VIEW OF ELEVATORS AND MORE FROM SPACE NEEDLE’S “LOUPE”
Visitors to the 605-ft.-tall Space Needle in Seattle can now look down on the iconic structure’s elevators and elevator counterweights from a new vantage point: The Loupe — named for the magnifying device used by jewelers — described as the “world’s first and only revolving glass floor” at the 500-ft. level, various news outlets, including KGW8, report. Part of a US$100-million overhaul of the attraction built for the 1962 Seattle World’s Fair, the rotating floor replaces a stationary glass floor just below an open-air observation deck. In addition to various city attractions, Loupe visitors also get a close-up look at the 12 motors and 48 rollers that operate the floor. Seattle-based design firm Olson Kundig also added an Americans with Disabilities Act-compliant elevator that makes the observation deck fully accessible for the first time. More than 1.3 million people visit the Space Needle each year.
BROOKLYN SUPERTALL WINS PLANNING PANEL APPROVAL
The New York City Planning Commission voted unanimously this week to approve a mixed-use project at 80 Flatbush Avenue in Brooklyn (ELENET 730, 676) that includes a supertall tower, Curbed New York reports. The commission's action was made in spite of reservations expressed by borough President Eric Adams (who has called for a reduction in the tower's height) and the rejection of the plan by the Brooklyn Community Board. The proposal calls for a 986-ft.-tall tower, cultural space, two schools and retail. The development has been praised for bringing the schools and 200 "permanently affordable" apartments among its 900 residential units, but critics say its size is out of scale with the neighborhood. If built, the tower would be Brooklyn’s second-tallest building. The proposal now goes before the city council for final approval.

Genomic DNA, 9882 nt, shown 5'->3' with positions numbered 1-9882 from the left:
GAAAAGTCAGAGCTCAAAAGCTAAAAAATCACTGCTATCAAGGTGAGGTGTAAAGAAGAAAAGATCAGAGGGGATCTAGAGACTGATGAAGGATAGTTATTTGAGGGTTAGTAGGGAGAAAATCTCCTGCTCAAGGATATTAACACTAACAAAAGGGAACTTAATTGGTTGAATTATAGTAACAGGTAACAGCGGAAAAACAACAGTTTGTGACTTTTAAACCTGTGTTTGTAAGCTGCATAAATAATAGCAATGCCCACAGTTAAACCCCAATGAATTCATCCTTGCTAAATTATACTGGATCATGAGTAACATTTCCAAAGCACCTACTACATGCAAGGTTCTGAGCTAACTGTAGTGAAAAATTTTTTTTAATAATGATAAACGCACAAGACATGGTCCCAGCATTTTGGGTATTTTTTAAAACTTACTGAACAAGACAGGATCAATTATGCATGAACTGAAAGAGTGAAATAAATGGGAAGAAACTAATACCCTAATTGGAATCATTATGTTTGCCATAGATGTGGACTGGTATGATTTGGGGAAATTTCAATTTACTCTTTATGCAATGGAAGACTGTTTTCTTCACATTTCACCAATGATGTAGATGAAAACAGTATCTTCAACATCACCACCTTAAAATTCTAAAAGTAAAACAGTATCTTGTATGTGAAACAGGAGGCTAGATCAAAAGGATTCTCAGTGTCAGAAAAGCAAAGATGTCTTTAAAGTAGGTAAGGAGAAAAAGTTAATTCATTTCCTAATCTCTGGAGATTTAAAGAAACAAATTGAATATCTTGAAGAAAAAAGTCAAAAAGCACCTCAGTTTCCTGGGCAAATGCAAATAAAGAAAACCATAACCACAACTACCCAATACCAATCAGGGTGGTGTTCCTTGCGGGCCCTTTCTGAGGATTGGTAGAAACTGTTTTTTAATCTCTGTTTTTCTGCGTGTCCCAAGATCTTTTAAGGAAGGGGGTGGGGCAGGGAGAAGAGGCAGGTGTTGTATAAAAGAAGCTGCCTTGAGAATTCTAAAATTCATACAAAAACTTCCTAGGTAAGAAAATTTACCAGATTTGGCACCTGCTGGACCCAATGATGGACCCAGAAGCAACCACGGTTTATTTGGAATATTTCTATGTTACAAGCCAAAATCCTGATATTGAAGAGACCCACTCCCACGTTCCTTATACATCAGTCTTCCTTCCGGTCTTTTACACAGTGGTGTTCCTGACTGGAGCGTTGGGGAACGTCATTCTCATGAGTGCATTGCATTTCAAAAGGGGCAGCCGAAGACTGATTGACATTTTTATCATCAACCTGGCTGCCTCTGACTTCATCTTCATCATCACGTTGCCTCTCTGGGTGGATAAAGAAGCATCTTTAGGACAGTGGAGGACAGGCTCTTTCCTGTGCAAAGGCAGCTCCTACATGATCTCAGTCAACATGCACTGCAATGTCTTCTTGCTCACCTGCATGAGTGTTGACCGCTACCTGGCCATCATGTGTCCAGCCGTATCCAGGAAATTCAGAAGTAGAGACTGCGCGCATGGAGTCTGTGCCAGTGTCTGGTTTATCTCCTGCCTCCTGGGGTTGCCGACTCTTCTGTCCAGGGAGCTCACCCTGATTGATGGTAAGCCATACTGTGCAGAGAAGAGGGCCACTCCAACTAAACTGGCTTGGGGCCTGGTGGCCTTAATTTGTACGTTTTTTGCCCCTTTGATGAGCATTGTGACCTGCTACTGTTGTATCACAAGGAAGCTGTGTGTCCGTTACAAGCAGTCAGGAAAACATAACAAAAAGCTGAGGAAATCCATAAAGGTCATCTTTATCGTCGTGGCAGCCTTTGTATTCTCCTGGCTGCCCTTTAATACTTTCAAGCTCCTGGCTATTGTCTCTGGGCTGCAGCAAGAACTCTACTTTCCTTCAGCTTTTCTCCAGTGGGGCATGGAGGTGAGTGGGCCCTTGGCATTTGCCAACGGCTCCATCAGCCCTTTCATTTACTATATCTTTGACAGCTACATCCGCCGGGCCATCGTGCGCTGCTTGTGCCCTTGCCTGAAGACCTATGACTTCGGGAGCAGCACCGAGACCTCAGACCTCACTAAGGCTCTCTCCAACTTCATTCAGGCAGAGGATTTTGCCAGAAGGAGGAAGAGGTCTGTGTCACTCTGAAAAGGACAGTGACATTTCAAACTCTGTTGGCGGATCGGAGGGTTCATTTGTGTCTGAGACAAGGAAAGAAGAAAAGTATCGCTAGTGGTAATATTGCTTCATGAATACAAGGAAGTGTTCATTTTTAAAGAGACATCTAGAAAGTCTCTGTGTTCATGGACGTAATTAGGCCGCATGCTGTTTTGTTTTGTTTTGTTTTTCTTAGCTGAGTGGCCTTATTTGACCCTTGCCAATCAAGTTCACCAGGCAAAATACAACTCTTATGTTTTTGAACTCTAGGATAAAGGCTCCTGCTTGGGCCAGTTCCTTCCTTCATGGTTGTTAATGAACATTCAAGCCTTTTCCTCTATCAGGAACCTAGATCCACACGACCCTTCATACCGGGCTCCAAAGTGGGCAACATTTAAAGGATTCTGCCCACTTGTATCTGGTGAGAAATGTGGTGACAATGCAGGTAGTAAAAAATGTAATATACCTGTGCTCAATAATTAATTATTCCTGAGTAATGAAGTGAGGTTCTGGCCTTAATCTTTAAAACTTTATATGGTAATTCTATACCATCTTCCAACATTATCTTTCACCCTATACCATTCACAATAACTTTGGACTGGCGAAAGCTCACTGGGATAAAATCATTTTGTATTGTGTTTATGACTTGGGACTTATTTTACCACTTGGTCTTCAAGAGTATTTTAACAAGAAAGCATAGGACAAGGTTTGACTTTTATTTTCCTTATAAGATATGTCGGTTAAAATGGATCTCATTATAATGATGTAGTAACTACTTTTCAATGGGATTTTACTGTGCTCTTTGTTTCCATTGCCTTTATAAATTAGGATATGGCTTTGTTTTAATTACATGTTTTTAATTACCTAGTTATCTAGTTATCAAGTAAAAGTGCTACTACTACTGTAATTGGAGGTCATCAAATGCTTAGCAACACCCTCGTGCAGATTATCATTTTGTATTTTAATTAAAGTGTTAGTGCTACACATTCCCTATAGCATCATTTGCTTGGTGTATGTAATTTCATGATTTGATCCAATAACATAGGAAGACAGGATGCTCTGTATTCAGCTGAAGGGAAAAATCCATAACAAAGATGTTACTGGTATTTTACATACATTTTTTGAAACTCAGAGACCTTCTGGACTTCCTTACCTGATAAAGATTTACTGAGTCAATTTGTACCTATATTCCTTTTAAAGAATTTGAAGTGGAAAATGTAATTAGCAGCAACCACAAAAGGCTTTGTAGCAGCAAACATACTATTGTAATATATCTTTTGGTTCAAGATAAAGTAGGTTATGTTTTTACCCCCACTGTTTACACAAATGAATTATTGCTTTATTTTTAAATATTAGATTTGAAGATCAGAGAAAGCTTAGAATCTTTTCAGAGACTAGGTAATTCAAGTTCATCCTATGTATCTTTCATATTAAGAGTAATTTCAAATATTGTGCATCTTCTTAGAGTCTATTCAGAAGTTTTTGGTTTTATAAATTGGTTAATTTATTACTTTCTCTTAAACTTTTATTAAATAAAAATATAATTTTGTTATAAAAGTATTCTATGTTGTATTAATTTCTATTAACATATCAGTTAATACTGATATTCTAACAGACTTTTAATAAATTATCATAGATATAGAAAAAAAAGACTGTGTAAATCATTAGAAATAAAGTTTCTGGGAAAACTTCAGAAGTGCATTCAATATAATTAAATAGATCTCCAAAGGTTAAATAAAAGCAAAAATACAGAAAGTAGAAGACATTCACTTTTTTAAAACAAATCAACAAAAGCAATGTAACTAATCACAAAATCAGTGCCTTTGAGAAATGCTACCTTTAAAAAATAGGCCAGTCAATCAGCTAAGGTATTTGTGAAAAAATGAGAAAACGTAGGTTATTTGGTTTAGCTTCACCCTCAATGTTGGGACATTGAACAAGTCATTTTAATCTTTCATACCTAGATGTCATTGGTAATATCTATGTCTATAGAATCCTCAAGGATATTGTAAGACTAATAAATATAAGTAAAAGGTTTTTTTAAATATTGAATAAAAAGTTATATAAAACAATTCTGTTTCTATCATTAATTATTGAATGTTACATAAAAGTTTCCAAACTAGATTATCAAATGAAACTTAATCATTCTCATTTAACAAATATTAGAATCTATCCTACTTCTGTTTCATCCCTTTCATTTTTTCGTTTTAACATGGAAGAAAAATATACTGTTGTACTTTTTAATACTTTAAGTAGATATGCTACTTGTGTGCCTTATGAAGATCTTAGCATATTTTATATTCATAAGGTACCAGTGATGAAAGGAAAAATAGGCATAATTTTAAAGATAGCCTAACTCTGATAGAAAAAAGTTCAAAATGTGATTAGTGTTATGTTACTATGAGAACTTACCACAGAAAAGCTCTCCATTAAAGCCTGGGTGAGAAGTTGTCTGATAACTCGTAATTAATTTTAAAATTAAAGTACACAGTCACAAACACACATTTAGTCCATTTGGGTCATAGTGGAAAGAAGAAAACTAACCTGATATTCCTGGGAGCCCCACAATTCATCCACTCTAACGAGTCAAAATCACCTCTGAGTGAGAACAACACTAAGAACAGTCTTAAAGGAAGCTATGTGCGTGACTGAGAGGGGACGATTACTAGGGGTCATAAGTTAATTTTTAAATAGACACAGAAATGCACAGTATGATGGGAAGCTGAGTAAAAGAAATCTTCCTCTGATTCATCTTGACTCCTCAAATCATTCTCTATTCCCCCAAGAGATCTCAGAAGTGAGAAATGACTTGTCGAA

TOWER COMPLETION A MILESTONE FOR EMERGING SYDNEY PRECINCT
The completion of Ovo, at 28 stories the tallest tower in the AUD8-billion (US$5.9-billion) Green Square urban-renewal project in Sydney, is a testament to the “extensive planning and collaboration” among developers Landcom and Mirvac, architecture firm FJMT and the City of Sydney, The Urban Developer reports, quoting Landcom CEO John Brogden. The ellipsoid-shaped tower will house more than 600 residences and is described by Mirvac as one of the most complex projects it has ever handled as it incorporates approximately 1,800 panels in 17 different colors and 134 different shapes. Spanning 287 ha, the former industrial area known as Green Square already has an AUD32-million (US$23.7-million) community and cultural center and is expected to be a “new global village” with approximately 2,000 apartments within the next decade.
NEW RENDERINGS, PHOTOS OF STRIKING NEW NYC DEVELOPMENT
New renderings have been revealed and New York YIMBY has fresh photographs of The XI (previously known as The Eleventh), a Bjarke Ingels Group-designed development in New York City’s (NYC) Chelsea neighborhood distinguished by a pair of dramatic, twisting towers (ELENET 661, 719 and 732). New York YIMBY reports the taller, 35-story tower has topped out after rising “incredibly quickly,” and that the sculptural edifice is already attracting plenty of attention from visitors to the High Line snapping their own photographs. The 402-ft.-tall tower will house commercial space on the bottom four floors, with 250 spacious condominiums above. A 25-story, 300-ft.-tall tower will house a hotel. HFZ Capital is the developer, Omnibuild is the general contractor, and Woods Bagot is the architect of record.
Image courtesy newyorkyimby.com via TheXI.com:
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